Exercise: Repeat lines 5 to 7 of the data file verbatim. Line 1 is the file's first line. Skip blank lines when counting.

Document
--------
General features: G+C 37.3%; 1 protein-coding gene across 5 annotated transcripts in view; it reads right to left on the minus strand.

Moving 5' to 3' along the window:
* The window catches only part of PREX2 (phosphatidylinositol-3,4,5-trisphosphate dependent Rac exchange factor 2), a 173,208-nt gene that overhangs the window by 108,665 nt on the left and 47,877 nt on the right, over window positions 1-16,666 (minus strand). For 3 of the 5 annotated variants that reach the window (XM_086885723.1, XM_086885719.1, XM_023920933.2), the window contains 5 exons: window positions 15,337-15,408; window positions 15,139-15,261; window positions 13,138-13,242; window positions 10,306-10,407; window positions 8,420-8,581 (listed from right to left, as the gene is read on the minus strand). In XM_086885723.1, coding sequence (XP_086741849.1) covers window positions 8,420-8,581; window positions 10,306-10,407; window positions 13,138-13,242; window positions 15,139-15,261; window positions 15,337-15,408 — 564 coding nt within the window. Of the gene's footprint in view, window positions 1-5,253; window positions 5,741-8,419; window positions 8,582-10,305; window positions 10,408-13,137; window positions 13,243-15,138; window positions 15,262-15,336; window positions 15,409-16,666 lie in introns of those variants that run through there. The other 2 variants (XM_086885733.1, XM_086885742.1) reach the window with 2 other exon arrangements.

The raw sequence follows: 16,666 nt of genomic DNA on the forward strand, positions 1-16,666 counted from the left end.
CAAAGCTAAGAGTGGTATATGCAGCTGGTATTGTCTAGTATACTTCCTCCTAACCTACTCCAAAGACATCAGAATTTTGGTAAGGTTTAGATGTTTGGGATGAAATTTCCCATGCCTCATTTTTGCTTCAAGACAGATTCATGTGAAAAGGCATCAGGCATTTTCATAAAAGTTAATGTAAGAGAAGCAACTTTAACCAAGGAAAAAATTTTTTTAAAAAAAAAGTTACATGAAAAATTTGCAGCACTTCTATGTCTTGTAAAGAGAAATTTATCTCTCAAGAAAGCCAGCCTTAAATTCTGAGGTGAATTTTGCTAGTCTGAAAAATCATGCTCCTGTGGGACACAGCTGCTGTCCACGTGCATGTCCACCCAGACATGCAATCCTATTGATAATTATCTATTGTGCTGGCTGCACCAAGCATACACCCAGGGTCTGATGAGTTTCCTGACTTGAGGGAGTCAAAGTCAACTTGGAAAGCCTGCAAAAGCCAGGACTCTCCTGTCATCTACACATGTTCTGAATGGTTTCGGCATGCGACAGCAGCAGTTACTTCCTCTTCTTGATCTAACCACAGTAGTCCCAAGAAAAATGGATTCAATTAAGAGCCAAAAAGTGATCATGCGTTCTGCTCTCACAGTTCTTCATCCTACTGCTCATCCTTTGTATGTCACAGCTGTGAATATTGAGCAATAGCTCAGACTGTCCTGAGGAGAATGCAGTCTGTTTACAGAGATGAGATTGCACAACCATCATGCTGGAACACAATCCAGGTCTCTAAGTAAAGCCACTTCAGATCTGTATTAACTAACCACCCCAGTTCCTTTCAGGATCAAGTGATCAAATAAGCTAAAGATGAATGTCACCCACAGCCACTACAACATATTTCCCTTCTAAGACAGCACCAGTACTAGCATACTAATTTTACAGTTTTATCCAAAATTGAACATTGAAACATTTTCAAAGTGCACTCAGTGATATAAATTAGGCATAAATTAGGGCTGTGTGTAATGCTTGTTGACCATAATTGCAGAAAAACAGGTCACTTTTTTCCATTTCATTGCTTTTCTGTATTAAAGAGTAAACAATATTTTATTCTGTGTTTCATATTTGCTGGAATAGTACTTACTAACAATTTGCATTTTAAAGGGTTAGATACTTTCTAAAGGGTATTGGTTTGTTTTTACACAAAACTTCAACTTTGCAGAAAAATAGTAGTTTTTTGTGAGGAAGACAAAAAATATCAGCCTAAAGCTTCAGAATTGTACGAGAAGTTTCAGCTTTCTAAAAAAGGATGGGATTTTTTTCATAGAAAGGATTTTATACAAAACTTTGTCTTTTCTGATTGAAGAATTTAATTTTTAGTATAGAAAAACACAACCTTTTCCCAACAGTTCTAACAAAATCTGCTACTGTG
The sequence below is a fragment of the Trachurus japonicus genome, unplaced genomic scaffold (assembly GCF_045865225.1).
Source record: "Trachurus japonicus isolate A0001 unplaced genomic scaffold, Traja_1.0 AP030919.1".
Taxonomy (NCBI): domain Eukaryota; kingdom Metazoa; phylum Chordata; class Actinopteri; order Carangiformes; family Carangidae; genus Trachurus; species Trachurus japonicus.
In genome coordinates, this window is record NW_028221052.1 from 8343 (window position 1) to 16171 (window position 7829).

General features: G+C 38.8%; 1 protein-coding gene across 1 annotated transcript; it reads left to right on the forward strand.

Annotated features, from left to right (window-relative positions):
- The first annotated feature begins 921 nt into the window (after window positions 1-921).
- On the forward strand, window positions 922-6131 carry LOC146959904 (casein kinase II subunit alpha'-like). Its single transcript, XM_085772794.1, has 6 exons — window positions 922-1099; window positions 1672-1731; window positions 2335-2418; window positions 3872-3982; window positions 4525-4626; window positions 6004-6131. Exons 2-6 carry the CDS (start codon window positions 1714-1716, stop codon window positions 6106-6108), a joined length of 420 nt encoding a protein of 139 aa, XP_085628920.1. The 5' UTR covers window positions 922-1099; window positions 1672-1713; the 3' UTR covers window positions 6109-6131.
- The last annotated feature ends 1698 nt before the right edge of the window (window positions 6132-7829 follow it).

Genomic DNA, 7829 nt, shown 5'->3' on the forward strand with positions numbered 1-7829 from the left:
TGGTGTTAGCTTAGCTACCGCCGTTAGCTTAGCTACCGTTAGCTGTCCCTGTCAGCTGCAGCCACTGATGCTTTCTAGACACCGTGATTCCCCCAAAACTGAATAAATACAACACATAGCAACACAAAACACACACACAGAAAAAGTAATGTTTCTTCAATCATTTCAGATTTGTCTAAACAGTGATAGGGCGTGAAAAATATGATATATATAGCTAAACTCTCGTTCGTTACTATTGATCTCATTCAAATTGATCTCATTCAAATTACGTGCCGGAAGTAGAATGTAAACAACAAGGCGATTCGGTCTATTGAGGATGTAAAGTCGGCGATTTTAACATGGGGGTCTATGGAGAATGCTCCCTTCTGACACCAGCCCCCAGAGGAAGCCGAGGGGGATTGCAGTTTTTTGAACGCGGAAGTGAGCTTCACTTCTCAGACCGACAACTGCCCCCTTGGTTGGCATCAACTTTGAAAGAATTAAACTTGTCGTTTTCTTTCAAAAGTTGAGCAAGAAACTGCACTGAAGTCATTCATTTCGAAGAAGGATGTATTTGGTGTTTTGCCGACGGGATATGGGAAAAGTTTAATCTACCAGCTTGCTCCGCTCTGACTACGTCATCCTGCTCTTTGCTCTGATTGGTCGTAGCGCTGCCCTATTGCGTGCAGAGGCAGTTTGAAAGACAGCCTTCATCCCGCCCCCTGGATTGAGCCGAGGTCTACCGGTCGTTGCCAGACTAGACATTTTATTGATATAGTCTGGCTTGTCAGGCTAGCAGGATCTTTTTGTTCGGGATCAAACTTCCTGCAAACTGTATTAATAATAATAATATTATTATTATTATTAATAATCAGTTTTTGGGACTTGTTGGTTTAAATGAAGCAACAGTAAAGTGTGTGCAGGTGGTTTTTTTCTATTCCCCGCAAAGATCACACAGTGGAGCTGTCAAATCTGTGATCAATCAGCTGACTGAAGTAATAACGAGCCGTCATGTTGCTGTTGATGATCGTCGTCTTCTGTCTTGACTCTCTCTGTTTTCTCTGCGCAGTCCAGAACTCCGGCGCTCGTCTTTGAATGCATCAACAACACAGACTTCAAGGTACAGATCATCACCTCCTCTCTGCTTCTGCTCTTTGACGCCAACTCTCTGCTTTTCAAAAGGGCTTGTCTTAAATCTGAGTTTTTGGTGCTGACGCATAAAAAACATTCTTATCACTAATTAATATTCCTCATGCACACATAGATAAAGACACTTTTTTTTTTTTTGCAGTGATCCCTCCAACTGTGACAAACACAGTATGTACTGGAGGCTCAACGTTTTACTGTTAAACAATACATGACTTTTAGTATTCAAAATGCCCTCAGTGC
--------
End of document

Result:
CAAAGCTAAGAGTGGTATATGCAGCTGGTATTGTCTAGTATACTTCCTCCTAACCTACTCCAAAGACATCAGAATTTTGGTAAGGTTTAGATGTTTGGGATGAAATTTCCCATGCCTCATTTTTGCTTCAAGACAGATTCATGTGAAAAGGCATCAGGCATTTTCATAAAAGTTAATGTAAGAGAAGCAACTTTAACCAAGGAAAAAATTTTTTTAAAAAAAAAGTTACATGAAAAATTTGCAGCACTTCTATGTCTTGTAAAGAGAAATTTATCTCTCAAGAAAGCCAGCCTTAAATTCTGAGGTGAATTTTGCTAGTCTGAAAAATCATGCTCCTGTGGGACACAGCTGCTGTCCACGTGCATGTCCACCCAGACATGCAATCCTATTGATAATTATCTATTGTGCTGGCTGCACCAAGCATACACCCAGGGTCTGATGAGTTTCCTGACTTGAGGGAGTCAAAGTCAACTTGGAAAGCCTGCAAAAGCCAGGACTCTCCTGTCATCTACACATGTTCTGAATGGTTTCGGCATGCGACAGCAGCAGTTACTTCCTCTTCTTGATCTAACCACAGTAGTCCCAAGAAAAATGGATTCAATTAAGAGCCAAAAAGTGATCATGCGTTCTGCTCTCACAGTTCTTCATCCTACTGCTCATCCTTTGTATGTCACAGCTGTGAATATTGAGCAATAGCTCAGACTGTCCTGAGGAGAATGCAGTCTGTTTACAGAGATGAGATTGCACAACCATCATGCTGGAACACAATCCAGGTCTCTAAGTAAAGCCACTTCAGATCTGTATTAACTAACCACCCCAGTTCCTTTCAGGATCAAGTGATCAAATAAGCTAAAGATGAATGTCACCCACAGCCACTACAACATATTTCCCTTCTAAGACAGCACCAGTACTAGCATACTAATTTTACAGTTTTATCCAAAATTGAACATTGAAACATTTTCAAAGTGCACTCAGTGATATAAATTAGGCATAAATTAGGGCTGTGTGTAATGCTTGTTGACCATAATTGCAGAAAAACAGGTCACTTTTTTCCATTTCATTGCTTTTCTGTATTAAAGAGTAAACAATATTTTATTCTGTGTTTCATATTTGCTGGAATAGTACTTACTAACAATTTGCATTTTAAAGGGTTAGATACTTTCTAAAGGGTATTGGTTTGTTTTTACACAAAACTTCAACTTTGCAGAAAAATAGTAGTTTTTTGTGAGGAAGACAAAAAATATCAGCCTAAAGCTTCAGAATTGTACGAGAAGTTTCAGCTTTCTAAAAAAGGATGGGATTTTTTTCATAGAAAGGATTTTATACAAAACTTTGTCTTTTCTGATTGAAGAATTTAATTTTTAGTATAGAAAAACACAACCTTTTCCCAACAGTTCTAACAAAATCTGCTACTGTG
The sequence below is a fragment of the Trachurus japonicus genome, unplaced genomic scaffold (assembly GCF_045865225.1).
Source record: "Trachurus japonicus isolate A0001 unplaced genomic scaffold, Traja_1.0 AP030919.1".